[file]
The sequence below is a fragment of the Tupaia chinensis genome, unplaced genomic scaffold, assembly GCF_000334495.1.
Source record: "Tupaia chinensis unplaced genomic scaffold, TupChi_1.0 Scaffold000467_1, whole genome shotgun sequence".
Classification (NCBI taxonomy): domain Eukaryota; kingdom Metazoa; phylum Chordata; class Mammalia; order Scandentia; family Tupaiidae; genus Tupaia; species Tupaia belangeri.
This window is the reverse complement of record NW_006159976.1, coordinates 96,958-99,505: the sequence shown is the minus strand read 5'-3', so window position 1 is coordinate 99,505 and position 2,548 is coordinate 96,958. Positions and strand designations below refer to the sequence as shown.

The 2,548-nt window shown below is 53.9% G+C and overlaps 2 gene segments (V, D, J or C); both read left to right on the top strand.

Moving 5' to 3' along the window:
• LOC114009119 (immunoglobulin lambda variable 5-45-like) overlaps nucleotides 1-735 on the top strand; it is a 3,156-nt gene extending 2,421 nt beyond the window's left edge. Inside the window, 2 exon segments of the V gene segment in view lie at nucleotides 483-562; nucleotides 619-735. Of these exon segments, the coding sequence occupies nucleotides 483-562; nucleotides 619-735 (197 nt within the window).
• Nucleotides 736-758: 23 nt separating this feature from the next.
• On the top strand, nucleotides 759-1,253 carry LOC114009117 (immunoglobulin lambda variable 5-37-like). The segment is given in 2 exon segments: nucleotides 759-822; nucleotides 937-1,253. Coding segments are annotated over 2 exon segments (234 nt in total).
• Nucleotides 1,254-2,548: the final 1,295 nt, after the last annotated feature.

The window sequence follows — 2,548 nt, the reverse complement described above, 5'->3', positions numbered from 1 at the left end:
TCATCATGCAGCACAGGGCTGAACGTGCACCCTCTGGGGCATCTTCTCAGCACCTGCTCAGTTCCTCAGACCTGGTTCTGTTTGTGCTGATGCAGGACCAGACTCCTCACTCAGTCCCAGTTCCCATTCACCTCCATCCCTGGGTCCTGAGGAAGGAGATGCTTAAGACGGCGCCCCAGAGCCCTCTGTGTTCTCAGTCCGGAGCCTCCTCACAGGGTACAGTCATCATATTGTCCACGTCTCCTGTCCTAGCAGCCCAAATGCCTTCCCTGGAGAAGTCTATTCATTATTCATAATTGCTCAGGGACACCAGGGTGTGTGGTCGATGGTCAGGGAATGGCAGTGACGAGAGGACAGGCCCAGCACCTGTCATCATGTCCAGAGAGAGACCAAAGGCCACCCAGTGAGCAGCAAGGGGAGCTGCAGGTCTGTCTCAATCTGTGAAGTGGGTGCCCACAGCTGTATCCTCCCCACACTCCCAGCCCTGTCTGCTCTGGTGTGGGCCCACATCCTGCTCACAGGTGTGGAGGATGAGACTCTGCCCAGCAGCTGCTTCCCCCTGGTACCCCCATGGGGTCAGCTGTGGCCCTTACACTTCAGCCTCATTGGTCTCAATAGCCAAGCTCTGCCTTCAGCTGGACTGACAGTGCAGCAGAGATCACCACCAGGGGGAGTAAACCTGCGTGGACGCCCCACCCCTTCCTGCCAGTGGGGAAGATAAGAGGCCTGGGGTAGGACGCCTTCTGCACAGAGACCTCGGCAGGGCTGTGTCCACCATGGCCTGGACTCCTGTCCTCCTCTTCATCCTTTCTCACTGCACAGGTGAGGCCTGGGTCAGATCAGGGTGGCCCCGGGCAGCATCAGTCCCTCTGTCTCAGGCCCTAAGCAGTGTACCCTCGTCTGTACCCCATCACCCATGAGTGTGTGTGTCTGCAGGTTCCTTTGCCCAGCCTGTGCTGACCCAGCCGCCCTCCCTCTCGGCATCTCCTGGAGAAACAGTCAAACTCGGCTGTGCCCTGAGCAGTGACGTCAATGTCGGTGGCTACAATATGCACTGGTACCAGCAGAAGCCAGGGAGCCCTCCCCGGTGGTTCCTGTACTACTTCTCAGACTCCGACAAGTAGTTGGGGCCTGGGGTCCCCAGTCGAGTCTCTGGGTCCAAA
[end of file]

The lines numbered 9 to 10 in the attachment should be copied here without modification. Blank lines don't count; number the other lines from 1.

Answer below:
• On the top strand, nucleotides 759-1,253 carry LOC114009117 (immunoglobulin lambda variable 5-37-like). The segment is given in 2 exon segments: nucleotides 759-822; nucleotides 937-1,253. Coding segments are annotated over 2 exon segments (234 nt in total).
• Nucleotides 1,254-2,548: the final 1,295 nt, after the last annotated feature.